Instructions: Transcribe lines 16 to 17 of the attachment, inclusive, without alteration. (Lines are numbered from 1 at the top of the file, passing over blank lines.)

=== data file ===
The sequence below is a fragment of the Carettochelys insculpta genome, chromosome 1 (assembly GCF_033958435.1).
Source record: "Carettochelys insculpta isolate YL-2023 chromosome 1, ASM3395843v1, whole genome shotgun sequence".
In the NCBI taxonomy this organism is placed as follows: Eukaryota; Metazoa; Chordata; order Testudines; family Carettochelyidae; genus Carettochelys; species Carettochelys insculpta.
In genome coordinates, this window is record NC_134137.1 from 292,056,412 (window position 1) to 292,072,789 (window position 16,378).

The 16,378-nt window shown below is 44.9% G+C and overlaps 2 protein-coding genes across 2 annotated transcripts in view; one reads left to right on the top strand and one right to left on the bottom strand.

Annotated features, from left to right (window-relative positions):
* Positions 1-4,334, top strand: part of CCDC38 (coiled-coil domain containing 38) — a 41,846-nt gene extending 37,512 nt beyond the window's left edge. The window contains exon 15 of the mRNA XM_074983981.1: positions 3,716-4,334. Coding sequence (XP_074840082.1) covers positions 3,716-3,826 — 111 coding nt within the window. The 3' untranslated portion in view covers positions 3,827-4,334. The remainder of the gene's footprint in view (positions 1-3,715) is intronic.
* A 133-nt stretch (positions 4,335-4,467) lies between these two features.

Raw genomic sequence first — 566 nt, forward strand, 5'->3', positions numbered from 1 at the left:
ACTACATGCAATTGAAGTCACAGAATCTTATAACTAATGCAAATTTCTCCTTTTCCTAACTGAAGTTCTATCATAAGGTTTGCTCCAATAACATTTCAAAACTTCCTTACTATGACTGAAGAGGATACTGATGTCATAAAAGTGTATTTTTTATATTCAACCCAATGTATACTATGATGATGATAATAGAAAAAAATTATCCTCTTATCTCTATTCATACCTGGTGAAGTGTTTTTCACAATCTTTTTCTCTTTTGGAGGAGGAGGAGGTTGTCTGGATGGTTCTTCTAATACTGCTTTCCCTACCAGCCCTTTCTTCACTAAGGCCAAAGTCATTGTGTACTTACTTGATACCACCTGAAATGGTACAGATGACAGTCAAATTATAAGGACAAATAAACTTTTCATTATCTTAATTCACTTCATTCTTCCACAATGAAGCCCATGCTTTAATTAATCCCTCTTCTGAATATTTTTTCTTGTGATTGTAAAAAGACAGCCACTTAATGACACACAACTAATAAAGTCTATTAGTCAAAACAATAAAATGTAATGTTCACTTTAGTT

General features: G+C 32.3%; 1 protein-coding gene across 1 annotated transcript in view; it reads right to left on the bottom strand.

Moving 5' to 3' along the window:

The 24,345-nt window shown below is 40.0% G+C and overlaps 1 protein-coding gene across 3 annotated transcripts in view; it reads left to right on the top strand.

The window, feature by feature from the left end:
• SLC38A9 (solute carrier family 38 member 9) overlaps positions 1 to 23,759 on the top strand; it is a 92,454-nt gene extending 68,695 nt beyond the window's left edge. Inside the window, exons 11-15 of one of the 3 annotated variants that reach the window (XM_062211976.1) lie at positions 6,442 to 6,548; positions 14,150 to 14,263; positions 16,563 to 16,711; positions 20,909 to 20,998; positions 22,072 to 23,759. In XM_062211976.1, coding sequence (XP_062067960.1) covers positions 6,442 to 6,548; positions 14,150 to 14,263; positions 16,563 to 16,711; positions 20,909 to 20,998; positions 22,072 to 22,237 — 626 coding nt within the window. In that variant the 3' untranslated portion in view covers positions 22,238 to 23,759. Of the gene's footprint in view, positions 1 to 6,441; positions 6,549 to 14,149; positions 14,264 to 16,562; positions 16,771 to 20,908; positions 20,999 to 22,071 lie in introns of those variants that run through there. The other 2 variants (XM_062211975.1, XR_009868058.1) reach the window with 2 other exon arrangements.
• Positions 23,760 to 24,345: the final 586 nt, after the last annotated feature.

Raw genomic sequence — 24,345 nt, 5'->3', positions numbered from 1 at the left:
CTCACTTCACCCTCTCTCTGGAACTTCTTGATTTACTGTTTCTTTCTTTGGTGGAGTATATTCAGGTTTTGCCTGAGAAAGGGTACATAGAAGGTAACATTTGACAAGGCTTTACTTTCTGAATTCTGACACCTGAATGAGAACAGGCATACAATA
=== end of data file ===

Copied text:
• Positions 23,760 to 24,345: the final 586 nt, after the last annotated feature.

Raw genomic sequence — 24,345 nt, 5'->3', positions numbered from 1 at the left: